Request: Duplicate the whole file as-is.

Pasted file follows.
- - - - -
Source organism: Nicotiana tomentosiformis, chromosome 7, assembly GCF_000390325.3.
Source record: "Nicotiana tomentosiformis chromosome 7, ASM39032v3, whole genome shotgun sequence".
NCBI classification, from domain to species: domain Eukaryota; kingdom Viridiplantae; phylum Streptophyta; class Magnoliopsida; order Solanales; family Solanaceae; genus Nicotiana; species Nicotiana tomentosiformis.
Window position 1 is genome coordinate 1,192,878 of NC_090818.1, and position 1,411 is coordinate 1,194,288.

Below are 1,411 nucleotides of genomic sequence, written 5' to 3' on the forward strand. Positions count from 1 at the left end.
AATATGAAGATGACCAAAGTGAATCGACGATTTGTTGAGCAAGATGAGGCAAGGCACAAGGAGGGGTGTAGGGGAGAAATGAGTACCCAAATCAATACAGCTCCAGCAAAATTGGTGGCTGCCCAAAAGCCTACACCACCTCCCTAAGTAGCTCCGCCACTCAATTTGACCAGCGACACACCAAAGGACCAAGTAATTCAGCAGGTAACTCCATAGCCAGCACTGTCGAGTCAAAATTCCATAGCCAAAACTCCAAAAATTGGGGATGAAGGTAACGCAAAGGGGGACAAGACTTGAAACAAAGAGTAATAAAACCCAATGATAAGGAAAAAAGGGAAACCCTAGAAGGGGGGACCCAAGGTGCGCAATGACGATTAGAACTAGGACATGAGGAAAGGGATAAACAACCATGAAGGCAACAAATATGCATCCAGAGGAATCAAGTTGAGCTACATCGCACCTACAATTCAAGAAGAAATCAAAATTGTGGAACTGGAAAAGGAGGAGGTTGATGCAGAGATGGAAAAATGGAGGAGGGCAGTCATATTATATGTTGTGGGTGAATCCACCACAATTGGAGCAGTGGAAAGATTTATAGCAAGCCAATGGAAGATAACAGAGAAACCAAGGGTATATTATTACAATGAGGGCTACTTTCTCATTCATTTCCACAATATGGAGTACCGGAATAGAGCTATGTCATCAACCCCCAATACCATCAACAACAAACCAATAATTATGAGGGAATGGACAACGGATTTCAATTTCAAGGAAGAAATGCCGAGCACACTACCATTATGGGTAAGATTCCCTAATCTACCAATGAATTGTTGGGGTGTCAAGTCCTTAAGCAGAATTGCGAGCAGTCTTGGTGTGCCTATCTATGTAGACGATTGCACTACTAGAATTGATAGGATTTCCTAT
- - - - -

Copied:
Source organism: Nicotiana tomentosiformis, chromosome 7, assembly GCF_000390325.3.
Source record: "Nicotiana tomentosiformis chromosome 7, ASM39032v3, whole genome shotgun sequence".
NCBI classification, from domain to species: domain Eukaryota; kingdom Viridiplantae; phylum Streptophyta; class Magnoliopsida; order Solanales; family Solanaceae; genus Nicotiana; species Nicotiana tomentosiformis.
Window position 1 is genome coordinate 1,192,878 of NC_090818.1, and position 1,411 is coordinate 1,194,288.

Below are 1,411 nucleotides of genomic sequence, written 5' to 3' on the forward strand. Positions count from 1 at the left end.
AATATGAAGATGACCAAAGTGAATCGACGATTTGTTGAGCAAGATGAGGCAAGGCACAAGGAGGGGTGTAGGGGAGAAATGAGTACCCAAATCAATACAGCTCCAGCAAAATTGGTGGCTGCCCAAAAGCCTACACCACCTCCCTAAGTAGCTCCGCCACTCAATTTGACCAGCGACACACCAAAGGACCAAGTAATTCAGCAGGTAACTCCATAGCCAGCACTGTCGAGTCAAAATTCCATAGCCAAAACTCCAAAAATTGGGGATGAAGGTAACGCAAAGGGGGACAAGACTTGAAACAAAGAGTAATAAAACCCAATGATAAGGAAAAAAGGGAAACCCTAGAAGGGGGGACCCAAGGTGCGCAATGACGATTAGAACTAGGACATGAGGAAAGGGATAAACAACCATGAAGGCAACAAATATGCATCCAGAGGAATCAAGTTGAGCTACATCGCACCTACAATTCAAGAAGAAATCAAAATTGTGGAACTGGAAAAGGAGGAGGTTGATGCAGAGATGGAAAAATGGAGGAGGGCAGTCATATTATATGTTGTGGGTGAATCCACCACAATTGGAGCAGTGGAAAGATTTATAGCAAGCCAATGGAAGATAACAGAGAAACCAAGGGTATATTATTACAATGAGGGCTACTTTCTCATTCATTTCCACAATATGGAGTACCGGAATAGAGCTATGTCATCAACCCCCAATACCATCAACAACAAACCAATAATTATGAGGGAATGGACAACGGATTTCAATTTCAAGGAAGAAATGCCGAGCACACTACCATTATGGGTAAGATTCCCTAATCTACCAATGAATTGTTGGGGTGTCAAGTCCTTAAGCAGAATTGCGAGCAGTCTTGGTGTGCCTATCTATGTAGACGATTGCACTACTAGAATTGATAGGATTTCCTAT